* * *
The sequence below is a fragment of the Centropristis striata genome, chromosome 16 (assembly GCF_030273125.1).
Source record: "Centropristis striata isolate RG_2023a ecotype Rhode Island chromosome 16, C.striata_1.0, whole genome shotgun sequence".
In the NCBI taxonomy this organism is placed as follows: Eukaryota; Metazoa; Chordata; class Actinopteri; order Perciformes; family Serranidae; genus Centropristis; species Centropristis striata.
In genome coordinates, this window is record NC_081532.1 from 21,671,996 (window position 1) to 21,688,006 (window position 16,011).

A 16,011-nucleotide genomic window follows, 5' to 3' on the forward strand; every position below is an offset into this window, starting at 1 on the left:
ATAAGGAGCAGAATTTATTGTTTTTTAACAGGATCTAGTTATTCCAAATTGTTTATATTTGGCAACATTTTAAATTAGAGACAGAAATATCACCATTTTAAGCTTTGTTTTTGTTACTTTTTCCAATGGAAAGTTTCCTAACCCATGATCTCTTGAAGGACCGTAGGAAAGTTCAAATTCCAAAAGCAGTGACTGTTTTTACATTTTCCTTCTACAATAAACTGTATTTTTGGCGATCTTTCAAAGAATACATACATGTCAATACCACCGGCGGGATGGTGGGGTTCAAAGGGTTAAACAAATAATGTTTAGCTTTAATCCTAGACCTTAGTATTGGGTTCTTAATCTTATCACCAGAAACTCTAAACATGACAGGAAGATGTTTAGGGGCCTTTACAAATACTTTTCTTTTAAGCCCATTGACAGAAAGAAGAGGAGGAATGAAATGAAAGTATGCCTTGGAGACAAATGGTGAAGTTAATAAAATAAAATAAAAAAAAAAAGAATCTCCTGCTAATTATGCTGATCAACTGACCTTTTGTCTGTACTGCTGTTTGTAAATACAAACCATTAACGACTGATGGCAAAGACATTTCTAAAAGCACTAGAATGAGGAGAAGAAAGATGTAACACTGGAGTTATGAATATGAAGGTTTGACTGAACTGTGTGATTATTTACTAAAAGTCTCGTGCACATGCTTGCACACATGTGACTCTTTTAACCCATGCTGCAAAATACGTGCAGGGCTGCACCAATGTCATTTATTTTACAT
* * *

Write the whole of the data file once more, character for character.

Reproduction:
The sequence below is a fragment of the Centropristis striata genome, chromosome 16 (assembly GCF_030273125.1).
Source record: "Centropristis striata isolate RG_2023a ecotype Rhode Island chromosome 16, C.striata_1.0, whole genome shotgun sequence".
In the NCBI taxonomy this organism is placed as follows: Eukaryota; Metazoa; Chordata; class Actinopteri; order Perciformes; family Serranidae; genus Centropristis; species Centropristis striata.
In genome coordinates, this window is record NC_081532.1 from 21,671,996 (window position 1) to 21,688,006 (window position 16,011).

A 16,011-nucleotide genomic window follows, 5' to 3' on the forward strand; every position below is an offset into this window, starting at 1 on the left:
ATAAGGAGCAGAATTTATTGTTTTTTAACAGGATCTAGTTATTCCAAATTGTTTATATTTGGCAACATTTTAAATTAGAGACAGAAATATCACCATTTTAAGCTTTGTTTTTGTTACTTTTTCCAATGGAAAGTTTCCTAACCCATGATCTCTTGAAGGACCGTAGGAAAGTTCAAATTCCAAAAGCAGTGACTGTTTTTACATTTTCCTTCTACAATAAACTGTATTTTTGGCGATCTTTCAAAGAATACATACATGTCAATACCACCGGCGGGATGGTGGGGTTCAAAGGGTTAAACAAATAATGTTTAGCTTTAATCCTAGACCTTAGTATTGGGTTCTTAATCTTATCACCAGAAACTCTAAACATGACAGGAAGATGTTTAGGGGCCTTTACAAATACTTTTCTTTTAAGCCCATTGACAGAAAGAAGAGGAGGAATGAAATGAAAGTATGCCTTGGAGACAAATGGTGAAGTTAATAAAATAAAATAAAAAAAAAAAGAATCTCCTGCTAATTATGCTGATCAACTGACCTTTTGTCTGTACTGCTGTTTGTAAATACAAACCATTAACGACTGATGGCAAAGACATTTCTAAAAGCACTAGAATGAGGAGAAGAAAGATGTAACACTGGAGTTATGAATATGAAGGTTTGACTGAACTGTGTGATTATTTACTAAAAGTCTCGTGCACATGCTTGCACACATGTGACTCTTTTAACCCATGCTGCAAAATACGTGCAGGGCTGCACCAATGTCATTTATTTTACAT